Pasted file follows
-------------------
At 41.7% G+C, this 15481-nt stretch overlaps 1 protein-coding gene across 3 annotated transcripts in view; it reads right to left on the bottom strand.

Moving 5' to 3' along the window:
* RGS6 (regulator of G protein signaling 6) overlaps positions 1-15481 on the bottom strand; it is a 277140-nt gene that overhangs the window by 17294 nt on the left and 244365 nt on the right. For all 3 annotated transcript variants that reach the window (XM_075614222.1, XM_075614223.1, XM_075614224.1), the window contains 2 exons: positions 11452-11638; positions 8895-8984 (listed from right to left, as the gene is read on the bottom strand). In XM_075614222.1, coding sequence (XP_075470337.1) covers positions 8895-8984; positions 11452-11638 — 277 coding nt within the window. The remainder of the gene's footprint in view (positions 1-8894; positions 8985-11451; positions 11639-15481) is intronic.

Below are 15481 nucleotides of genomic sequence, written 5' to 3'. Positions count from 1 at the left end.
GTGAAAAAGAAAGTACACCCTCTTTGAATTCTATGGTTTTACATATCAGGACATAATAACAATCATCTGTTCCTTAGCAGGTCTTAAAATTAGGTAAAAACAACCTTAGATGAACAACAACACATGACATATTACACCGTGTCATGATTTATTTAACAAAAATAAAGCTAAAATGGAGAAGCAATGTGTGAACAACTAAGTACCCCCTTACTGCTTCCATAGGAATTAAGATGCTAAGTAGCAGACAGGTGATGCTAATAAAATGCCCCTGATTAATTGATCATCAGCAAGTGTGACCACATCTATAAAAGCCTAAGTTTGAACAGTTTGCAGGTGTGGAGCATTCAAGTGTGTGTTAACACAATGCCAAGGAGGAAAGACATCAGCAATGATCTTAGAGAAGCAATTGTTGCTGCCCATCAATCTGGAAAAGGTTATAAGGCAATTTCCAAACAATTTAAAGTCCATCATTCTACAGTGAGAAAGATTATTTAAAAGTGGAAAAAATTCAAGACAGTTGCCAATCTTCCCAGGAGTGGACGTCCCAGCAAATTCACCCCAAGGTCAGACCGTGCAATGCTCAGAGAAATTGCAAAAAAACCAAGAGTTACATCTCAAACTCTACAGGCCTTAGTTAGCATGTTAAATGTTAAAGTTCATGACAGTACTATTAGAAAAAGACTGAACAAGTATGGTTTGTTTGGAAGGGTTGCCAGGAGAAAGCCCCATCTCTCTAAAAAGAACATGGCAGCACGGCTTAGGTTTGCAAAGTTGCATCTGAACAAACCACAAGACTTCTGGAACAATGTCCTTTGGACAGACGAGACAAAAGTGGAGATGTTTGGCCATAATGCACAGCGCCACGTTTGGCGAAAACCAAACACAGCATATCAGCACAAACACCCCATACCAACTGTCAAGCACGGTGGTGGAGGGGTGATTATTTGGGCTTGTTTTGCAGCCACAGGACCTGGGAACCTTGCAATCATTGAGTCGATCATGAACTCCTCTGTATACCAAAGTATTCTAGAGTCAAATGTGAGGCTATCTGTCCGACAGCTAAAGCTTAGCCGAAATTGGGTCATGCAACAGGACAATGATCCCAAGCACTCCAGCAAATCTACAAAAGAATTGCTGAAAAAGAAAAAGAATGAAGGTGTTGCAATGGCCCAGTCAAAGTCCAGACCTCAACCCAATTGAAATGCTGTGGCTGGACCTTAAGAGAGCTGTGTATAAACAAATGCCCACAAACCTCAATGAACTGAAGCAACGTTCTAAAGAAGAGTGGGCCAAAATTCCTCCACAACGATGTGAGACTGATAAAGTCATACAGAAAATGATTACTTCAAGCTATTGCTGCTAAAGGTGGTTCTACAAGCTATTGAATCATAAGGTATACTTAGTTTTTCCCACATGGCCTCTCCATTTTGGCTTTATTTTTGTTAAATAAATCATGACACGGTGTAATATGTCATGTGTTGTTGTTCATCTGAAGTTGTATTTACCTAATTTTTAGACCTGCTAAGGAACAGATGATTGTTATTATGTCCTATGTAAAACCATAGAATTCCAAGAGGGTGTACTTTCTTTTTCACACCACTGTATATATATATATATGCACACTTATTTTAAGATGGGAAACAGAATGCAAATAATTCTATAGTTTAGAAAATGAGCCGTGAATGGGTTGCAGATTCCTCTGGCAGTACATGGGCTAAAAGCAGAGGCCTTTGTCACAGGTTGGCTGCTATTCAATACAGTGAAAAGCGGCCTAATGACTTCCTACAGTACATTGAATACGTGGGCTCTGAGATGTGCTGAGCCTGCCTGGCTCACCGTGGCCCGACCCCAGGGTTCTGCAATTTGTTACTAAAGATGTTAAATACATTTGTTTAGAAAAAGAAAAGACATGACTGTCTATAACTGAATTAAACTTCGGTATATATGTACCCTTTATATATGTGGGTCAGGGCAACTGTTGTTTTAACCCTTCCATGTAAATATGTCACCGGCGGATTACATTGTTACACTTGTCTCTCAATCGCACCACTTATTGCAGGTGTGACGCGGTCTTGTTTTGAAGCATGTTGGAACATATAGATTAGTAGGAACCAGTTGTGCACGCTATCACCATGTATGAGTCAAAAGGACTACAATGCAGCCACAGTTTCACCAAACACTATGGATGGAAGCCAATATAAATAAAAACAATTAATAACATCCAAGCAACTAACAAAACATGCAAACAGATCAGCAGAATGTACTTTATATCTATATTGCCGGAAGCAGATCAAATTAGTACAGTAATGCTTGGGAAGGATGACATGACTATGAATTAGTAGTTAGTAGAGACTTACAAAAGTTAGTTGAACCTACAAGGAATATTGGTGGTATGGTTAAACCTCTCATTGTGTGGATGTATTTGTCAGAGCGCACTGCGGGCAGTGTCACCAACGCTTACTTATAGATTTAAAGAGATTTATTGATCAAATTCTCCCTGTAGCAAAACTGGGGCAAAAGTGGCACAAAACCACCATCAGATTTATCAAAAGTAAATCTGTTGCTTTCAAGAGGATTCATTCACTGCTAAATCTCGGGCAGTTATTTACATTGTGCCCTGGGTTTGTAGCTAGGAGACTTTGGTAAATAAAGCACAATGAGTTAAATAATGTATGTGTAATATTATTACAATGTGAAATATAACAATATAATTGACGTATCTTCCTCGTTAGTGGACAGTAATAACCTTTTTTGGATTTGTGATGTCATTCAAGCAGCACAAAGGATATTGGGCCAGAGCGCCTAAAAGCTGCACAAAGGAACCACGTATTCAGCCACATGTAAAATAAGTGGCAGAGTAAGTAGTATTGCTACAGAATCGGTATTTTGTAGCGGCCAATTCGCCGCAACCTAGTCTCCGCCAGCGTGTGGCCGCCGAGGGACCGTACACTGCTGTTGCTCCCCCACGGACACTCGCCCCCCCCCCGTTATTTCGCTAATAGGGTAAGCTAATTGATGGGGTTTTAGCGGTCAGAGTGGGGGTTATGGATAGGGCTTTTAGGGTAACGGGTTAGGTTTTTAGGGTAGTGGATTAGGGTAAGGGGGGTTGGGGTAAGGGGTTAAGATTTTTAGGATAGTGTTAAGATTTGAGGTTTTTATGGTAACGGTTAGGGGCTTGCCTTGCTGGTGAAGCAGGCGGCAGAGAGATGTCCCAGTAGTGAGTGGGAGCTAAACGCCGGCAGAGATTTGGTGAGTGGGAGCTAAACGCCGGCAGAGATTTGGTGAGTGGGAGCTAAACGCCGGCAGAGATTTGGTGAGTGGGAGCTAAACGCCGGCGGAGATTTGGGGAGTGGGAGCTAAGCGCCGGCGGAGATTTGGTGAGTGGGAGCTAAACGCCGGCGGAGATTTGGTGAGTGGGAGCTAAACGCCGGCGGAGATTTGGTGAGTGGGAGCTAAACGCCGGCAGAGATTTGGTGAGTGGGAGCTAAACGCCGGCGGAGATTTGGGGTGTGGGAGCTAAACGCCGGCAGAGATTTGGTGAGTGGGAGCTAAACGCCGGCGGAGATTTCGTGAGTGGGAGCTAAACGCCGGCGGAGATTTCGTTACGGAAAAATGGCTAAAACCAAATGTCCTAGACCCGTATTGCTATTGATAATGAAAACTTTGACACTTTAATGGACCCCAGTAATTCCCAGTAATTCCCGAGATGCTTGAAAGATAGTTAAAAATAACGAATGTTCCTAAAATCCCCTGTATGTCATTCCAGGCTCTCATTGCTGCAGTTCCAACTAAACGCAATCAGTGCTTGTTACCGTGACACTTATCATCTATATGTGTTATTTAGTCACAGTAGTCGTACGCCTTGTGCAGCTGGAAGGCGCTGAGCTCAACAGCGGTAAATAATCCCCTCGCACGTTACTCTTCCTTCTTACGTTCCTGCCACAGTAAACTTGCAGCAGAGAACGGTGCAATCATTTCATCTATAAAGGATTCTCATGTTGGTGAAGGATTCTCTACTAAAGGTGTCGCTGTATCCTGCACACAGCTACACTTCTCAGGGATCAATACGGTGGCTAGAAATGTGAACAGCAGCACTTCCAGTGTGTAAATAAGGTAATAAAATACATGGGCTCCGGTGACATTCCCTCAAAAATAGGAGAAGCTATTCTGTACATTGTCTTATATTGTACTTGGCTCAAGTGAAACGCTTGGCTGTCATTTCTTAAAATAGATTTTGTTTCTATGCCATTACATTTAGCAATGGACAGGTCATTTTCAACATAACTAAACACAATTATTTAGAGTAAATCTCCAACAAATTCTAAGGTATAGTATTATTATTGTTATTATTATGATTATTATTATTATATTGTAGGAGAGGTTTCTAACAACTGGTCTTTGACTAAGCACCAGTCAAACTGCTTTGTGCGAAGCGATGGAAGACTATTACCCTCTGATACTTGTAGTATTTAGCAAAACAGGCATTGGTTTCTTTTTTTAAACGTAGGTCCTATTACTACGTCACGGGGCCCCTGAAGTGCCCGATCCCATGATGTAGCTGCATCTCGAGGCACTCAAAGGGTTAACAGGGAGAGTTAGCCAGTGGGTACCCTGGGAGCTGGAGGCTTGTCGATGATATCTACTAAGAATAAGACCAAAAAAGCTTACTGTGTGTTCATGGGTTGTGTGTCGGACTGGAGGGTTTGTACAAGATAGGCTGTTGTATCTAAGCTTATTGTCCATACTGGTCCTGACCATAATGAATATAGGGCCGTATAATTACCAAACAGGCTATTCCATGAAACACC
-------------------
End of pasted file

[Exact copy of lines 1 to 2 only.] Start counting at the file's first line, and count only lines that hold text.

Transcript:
At 41.7% G+C, this 15481-nt stretch overlaps 1 protein-coding gene across 3 annotated transcripts in view; it reads right to left on the bottom strand.

Moving 5' to 3' along the window: